Near the 7th century, an Irish monk named Maeldulph or,
more properly, Maeldubh, became a voluntary exile from the land of his nativity
and took up his abode among the solitudes of the vast forests which then covered
the north-eastern districts of Wiltshire. He seems to have formed himself a cell
nestled in a hillside near the Saxon Royal palace of Ingelburne.
Maeldulph, after living for a short time as a hermit,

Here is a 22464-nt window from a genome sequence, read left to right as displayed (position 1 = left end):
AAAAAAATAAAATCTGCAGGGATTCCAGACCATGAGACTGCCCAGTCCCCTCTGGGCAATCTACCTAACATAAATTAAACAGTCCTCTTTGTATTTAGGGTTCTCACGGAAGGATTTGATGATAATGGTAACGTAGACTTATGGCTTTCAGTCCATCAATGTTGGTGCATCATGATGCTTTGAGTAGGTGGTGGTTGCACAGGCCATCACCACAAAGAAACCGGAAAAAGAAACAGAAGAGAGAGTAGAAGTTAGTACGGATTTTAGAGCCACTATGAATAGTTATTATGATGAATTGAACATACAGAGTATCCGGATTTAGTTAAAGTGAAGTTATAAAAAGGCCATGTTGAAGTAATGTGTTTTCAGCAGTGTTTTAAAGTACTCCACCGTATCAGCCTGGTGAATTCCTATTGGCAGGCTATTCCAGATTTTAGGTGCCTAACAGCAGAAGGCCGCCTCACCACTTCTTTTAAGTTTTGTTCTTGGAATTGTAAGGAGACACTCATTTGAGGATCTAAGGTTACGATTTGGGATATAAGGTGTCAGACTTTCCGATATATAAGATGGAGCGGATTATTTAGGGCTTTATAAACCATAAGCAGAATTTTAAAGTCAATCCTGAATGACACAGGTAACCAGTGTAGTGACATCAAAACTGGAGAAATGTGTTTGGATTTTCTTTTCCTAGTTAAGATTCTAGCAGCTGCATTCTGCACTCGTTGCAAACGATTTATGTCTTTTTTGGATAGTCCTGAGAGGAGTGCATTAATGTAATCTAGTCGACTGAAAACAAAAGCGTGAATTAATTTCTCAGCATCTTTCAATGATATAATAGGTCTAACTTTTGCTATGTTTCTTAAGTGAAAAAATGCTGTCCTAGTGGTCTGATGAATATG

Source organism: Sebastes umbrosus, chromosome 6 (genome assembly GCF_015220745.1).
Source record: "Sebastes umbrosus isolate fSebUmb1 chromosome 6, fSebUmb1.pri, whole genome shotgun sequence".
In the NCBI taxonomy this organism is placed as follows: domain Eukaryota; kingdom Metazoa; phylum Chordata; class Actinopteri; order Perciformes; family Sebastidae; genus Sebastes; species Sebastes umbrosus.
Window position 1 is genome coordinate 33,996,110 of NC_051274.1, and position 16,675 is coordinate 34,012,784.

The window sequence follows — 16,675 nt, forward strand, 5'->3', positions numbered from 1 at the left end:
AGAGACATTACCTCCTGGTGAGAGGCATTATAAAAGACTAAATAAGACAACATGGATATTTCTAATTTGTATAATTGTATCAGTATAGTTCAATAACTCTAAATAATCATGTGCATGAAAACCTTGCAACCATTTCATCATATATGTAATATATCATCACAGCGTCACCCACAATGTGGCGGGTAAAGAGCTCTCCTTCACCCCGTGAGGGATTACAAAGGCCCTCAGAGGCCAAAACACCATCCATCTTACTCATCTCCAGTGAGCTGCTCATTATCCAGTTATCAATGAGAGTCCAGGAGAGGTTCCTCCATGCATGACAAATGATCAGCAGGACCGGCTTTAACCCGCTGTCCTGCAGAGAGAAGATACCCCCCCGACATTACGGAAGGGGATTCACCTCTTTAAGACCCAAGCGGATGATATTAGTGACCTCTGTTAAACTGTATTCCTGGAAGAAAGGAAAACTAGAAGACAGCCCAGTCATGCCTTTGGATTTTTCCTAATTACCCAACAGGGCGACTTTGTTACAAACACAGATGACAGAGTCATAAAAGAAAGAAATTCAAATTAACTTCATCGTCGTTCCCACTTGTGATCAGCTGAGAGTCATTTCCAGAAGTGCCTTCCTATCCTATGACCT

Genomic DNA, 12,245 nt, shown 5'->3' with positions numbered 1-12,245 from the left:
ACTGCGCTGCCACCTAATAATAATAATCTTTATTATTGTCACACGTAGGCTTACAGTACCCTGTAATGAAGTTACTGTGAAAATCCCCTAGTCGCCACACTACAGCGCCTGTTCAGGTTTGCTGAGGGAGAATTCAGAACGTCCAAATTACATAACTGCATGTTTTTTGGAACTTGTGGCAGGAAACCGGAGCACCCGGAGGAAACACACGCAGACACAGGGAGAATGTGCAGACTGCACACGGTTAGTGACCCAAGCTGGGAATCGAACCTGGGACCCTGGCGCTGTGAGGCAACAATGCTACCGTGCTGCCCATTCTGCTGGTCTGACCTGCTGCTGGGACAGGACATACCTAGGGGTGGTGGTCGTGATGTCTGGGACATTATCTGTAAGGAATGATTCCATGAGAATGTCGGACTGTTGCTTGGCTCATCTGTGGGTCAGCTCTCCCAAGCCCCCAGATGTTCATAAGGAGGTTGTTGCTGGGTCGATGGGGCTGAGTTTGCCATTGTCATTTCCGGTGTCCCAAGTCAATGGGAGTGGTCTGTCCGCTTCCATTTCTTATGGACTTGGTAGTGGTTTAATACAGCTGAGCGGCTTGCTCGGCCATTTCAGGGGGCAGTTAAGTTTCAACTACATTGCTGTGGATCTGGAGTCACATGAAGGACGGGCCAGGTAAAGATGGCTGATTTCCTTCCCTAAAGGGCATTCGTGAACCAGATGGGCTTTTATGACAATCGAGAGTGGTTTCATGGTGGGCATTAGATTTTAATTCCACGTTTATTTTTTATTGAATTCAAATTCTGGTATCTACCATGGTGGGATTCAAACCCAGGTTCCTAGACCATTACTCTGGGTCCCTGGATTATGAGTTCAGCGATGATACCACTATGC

found it necessary to secure for himself a less precarious subsistence by
instructing the youths of the neighbouring districts. Thus, the hermitage
became, gradually, a seat of learning and continued to be inhabited by
Maeldulph's scholars after his death. People gave, to the place, the name of
Maeldulph's bury, which, softened down into Malmesbury, it still retains; and
the town's great abbey, established under St.
Aldhelm, became the successor of these humble beginnings.
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